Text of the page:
• Luke 16:25, 28 But Abraham said, ‘Child, remember that you in your lifetime received your good things, and Lazarus in like manner bad things; but now he is comforted here, and you are in anguish…for I have five brothers—so that he may warn them, lest they also come into this place of torment.’

The language here employed is of weeping and gnashing of teeth, torment, anguish, a fiery furnace, and the duration of this torment is stated as eternal, day and night forever and ever. Both the Beast, the False Prophet, the Devil, his angels and those humans not found in the book of life end up in this fearful abode.10

Hell-fire imagery is drawn not so much from the Old Testament but from intertestamental literature.11 In other words Christ himself employed the eschatological language of his day concerning post-mortem retribution. There can be no ambiguity here, Jesus theology of the eternal state includes:

• Hell as the place of final Judgment (Matt. 23:33)

• Hell as the final destination of the wicked (Matt. 5:22; 23:33)

• Hell where the composite person; body, mind, soul are punished (Matt. 5:22;

10:28; Mark 9:43-48, cf. Rev. 20:1-15)

• Hell as the place of conscious torment (Mark 9:44-48; cf. Isaiah 66:24; Rev.14:9-11; Judith 16:17; Mid. Gen. 214)

• Hell as the place of eternal punishment (Matt. 5:29-30; Matt. 8:29; cf. Luke 16:19-31)

• Hell is the place of banishment from God’s presence and Kingdom (John 15:1-7; 2 Thess. 1:5-10; Matt. 8:12; Matt. 25:10-12, 30)

Far from extinction, fire-imagery is linked to eternal torment. Likewise the early church attests to the view of everlasting conscious punishment of the wicked and unrepentant.

• “As regards the fate of the wicked…, the general view [of the early church fathers] was that their punishment would be eternal, without any possibility of remission. As Basil put it, in hell the sinful soul is completely cut off from the Holy Spirit, and is therefore incapable of repentance; while Chrysostom pointed out that neither the bodies of the damned, which will become immortal, nor their souls will know any end of their sufferings. Neither time nor friendship nor hope nor expectation of death, not even the spectacle of other unhappy souls sharing their lot, will alleviate their pains…by the fifth century the stern doctrine that sinners will have no second chance after this life and that the fire which will devour them will never be extinguished was everywhere paramount.”12

The Duration of Hell

Annihilationists argue that Hell is an eternal punishment prepared solely for the Devil and His angels and therefore not designed for humans (Matt. 25:41). Moreover they teach that at the resurrection only the truly saved receive immortal bodies whereas the unsaved are raised in mortal bodies. Hell must therefore be a place of instantaneous and total destruction, after all how can a mortal body endure a lake of fire.13 At most the sinner may experience punitive14 action before extinction, which they conclude, is the “second death” (Rev. 20:14; 21:18). This doctrine is known as conditional immortality.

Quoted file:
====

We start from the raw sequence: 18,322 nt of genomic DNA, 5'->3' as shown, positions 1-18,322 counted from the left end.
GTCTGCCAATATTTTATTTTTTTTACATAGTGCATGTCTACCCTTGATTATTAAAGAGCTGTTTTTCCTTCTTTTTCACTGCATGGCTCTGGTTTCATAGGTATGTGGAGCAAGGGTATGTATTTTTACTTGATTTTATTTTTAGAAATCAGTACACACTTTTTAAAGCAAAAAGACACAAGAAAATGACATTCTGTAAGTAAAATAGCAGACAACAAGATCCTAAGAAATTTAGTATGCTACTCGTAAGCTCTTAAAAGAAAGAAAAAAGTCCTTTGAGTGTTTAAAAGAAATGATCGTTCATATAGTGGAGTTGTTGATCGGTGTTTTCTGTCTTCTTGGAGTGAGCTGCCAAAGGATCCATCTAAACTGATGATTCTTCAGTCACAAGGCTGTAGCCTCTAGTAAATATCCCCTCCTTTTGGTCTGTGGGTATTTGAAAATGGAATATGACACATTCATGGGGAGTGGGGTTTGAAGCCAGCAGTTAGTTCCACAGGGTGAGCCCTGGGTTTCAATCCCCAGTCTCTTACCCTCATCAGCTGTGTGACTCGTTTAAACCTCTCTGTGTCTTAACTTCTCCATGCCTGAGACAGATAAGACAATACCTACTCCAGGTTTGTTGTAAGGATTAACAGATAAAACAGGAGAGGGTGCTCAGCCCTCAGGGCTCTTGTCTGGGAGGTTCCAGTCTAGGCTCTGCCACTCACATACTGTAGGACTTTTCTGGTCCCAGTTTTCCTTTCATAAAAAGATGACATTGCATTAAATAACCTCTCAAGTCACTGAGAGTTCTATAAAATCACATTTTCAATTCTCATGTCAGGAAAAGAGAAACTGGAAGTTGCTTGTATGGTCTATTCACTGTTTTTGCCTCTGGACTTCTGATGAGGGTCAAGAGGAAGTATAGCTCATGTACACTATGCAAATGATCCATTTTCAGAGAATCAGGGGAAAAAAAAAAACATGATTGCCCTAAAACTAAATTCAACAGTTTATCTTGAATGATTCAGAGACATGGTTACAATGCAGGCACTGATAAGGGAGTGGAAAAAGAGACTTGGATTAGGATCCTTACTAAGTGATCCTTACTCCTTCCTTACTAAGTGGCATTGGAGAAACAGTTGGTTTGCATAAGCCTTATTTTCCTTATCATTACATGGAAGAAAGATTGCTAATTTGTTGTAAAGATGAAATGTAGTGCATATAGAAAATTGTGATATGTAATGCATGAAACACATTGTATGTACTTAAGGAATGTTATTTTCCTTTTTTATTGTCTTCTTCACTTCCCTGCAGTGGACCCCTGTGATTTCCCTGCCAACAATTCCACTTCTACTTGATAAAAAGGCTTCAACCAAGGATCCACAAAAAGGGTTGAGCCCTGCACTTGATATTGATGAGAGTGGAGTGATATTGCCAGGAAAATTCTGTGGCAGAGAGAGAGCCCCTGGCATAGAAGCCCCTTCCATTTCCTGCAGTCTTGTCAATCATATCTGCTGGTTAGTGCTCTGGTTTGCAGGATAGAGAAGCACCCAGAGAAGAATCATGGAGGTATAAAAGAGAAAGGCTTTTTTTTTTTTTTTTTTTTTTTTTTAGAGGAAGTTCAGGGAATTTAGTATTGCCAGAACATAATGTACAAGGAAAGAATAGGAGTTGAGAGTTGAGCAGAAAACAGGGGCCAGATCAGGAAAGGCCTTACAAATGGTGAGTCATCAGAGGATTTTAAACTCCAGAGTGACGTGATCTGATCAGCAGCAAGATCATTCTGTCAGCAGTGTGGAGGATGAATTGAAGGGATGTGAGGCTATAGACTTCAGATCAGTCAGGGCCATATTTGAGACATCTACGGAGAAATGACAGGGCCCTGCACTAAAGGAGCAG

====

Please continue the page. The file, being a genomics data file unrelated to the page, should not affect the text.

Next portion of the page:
What though does scripture teach?

• Rev. 19:20 the beast was captured, and with it the false prophet who in its presence had done the signs by which he deceived those who had received the mark of the beast and those who worshipped its image. These two were thrown alive into the lake of fire that burns with sulphur.

Note the beast and prophet are thrown alive into the lake of fire (Hell).

Later in Rev.20:10 the Devil joins them where “they will be tormented day and night forever and ever”. Next Death and Hades15 and finally lost humanity joins them (Rev. 20:14-15) herein the lake of fire is described as the “second death” in v.15.

Likewise Rev. 21:8 describes the portion of the lost “will be in the lake that burns with fire and sulphur, which is the second death”.

The “second death” then is not extinction but separation from God in the lake of fire (Hell). Evidently the unsaved dead will receive resurrection bodies that are different from their former mortal bodies these will be indestructible (not immortal) and fit for purpose in Hell.16

This understanding overturns the notion that the unsaved dead will be raised up in destructible bodies. At this juncture we might enquire; in annihilationist theory what is the point of raising a person from death simply to annihilate them? In fact how can extinction – even with punitive action – be classed as punishment, for once extinct, has not the sinner actually escaped punishment? This limited punishment theory actually fuels hedonism. After all why worry about punishment if your ultimate end is non-existence?

However a terse look at N.T. evidence underscores the concept of everlasting punishment for the unsaved dead.

• Matt. 18:8 And if your hand or your foot causes you to sin, cut it off and throw it away. It is better for you to enter life crippled or lame than with two hands or two feet to be thrown into the eternal fire.

• Mark 9:47-48 And if your eye causes you to sin, tear it out. It is better for you to enter the kingdom of God with one eye than with two eyes to be thrown into hell, ‘where their worm does not die and the fire is not quenched.’

• Matt. 25:46 And these will go away into eternal punishment, but the righteous into eternal life.”

• Jude 1:7, 13c Just as Sodom and Gomorrah and the surrounding cities, which likewise indulged in sexual immorality and pursued unnatural desire, serve as an example by undergoing a punishment of eternal fire…for whom the gloom of utter darkness has been reserved forever.